The Mathematical Girl

Ruth Lawrence, a child prodigy in math who at the age of 10 placed first among 530 candidates in the Oxford University entrance exam in that subject, was born in Brighton, England on this date in 1971. Her parents were both computer consultants, and her father gave up his work when she was 5 to […]

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Barbara Bergmann’s Feminist Economics

Barbara Bergmann, a senior staffer for President Kennedy’s Council of Economic Advisors, a senior economist at the Agency for International Development, and an advisor to the Congressional Budget Office and the Census Bureau, was born in the Bronx to immigrant parents on this date in 1927. Bergmann was educated at Cornell and Harvard, and taught at the University of Maryland […]

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The First Woman Anchor

Dorothy Fuldheim, a journalist who interviewed both Hitler and Mussolini before World War II and was the first woman to anchor a television news broadcast, was born in Passaic, New Jersey on this date in 1893. Fuldheim began her career in radio as the first woman commentator on the WABC network. At age 54 she […]

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A Holocaust Survivor, Still Loyal to Germany

Jeanette Wolff, a German Jewish social activist who helped rebuild the Jewish presence in Germany after surviving imprisonment in several Nazi concentration camps and enduring the murders of her husband, daughter, and other family members, was born in Westphalia, Germany on this date in 1888. “One of the best-known German Jewish women in post-war Germany, she […]

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The Sister

Yiddish writer Esther Kreitman, sister to the world-famous I.B. Singer and Yiddish writer I.J. Singer, died in London at age 63 on this date in 1954. Kreitman was a highly intelligent child who, as a girl, was denied education and attention in her Orthodox family. According to Faith Jones at the Jewish Women’s Archive, Kreitman “nevertheless […]

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Flora Lewis

Journalist, political essayist, and international correspondent Flora Lewis died at 79 on this date in 2002. Lewis wrote for the New York Times, Washington Post, International Herald Tribune and other newspapers, and blazed a trail for women as international reporters. Among the historical events she covered were the 1948 and 1967 Israeli-Arab wars, the 1956 Soviet crackdown […]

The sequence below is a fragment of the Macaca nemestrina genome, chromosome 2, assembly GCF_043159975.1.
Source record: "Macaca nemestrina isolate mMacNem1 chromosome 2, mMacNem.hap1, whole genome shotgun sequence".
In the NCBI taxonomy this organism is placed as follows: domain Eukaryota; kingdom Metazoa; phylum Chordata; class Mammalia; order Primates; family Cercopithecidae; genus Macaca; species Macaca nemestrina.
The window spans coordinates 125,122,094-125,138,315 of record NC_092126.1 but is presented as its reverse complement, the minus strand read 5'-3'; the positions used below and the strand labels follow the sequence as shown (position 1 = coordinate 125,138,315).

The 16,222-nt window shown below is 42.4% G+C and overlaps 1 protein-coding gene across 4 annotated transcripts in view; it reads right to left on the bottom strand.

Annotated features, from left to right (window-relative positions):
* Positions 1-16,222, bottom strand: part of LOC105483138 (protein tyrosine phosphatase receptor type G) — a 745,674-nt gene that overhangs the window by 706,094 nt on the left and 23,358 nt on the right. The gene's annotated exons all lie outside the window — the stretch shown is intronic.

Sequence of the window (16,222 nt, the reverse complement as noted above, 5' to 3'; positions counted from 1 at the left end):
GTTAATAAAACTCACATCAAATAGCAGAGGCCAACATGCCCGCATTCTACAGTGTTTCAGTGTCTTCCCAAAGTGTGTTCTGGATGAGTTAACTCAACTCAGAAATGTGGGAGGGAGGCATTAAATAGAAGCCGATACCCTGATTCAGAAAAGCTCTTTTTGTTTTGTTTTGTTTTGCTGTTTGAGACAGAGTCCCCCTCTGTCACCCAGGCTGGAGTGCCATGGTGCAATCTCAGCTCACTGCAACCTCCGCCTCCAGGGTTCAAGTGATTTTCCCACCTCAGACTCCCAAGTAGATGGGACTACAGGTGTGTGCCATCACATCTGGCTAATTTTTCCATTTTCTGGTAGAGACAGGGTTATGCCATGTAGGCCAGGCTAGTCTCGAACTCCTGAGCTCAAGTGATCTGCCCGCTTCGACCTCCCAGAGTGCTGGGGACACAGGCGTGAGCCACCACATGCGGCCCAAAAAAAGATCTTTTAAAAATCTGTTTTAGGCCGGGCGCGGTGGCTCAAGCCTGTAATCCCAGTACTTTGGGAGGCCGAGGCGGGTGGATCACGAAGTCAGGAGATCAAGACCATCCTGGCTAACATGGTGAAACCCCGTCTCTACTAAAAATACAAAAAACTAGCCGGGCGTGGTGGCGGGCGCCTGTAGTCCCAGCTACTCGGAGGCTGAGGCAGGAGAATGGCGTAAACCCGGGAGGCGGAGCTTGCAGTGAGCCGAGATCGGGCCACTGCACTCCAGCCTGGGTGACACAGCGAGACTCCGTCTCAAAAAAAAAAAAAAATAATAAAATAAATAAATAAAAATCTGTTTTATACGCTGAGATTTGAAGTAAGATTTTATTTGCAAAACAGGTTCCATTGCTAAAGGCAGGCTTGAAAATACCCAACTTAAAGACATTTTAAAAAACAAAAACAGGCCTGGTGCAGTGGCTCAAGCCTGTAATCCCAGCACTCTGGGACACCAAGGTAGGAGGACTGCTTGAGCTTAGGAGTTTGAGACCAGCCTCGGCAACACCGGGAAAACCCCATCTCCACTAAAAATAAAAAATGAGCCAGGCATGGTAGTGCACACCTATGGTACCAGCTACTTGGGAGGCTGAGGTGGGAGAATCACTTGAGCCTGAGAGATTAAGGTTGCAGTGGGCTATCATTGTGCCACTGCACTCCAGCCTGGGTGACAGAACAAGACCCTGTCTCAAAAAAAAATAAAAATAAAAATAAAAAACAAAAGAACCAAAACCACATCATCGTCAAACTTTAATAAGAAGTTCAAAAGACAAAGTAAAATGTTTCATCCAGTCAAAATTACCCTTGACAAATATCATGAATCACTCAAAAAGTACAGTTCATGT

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Rabbi Sandy Sasso

Sandy Eisenberg Sasso became the first woman ordained as rabbi by the Reconstructionist movement on this date in 1974. She was also the first woman to serve as rabbi in a Conservative congregation (Indianapolis’ Beth-El Zedeck), and she and her husband Rabbi Dennis Sasso were likely the first rabbinical couple in Jewish history and certainly […]

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The Poetry of Maxine Kumin

Maxine Kumin (1925-2014) was awarded the Pulitzer Prize on this date in 1973 for Up Country: Poems of New England. Kumin, who was appointed the Library of Congress’ Poet Laureate in 1981–82, wrote eighteen books of poetry as well as novels, memoirs, essay collections, and children’s books. While studying at Radcliffe, she helped try to […]

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The Brothel-Owner and the Milkman

SHOLEM ASCH’S GOD OF VENGEANCE COMES TO LIFE by Susan Reimer-Torn ON MARCH 26, 1923, shortly before curtain time, the cast and producers of Sholem Asch’s play, God of Vengeance (pictured above) were arrested by a vice squad and thrown into jail to await trial on obscenity charges. The arrest took place fifteen days after […]

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April 28: Hertha Ayrton, Inventor

British scientist and inventor Hertha Ayrton (Phoebe Sarah Marks), the first woman to be proposed for the fellowship of the Royal Society (in 1902), was born in Portsea, Hampshire, England, on this date in 1854. Ayrton was refused admission to the Society because, as a married woman, she had no legal status under British law. Four […]

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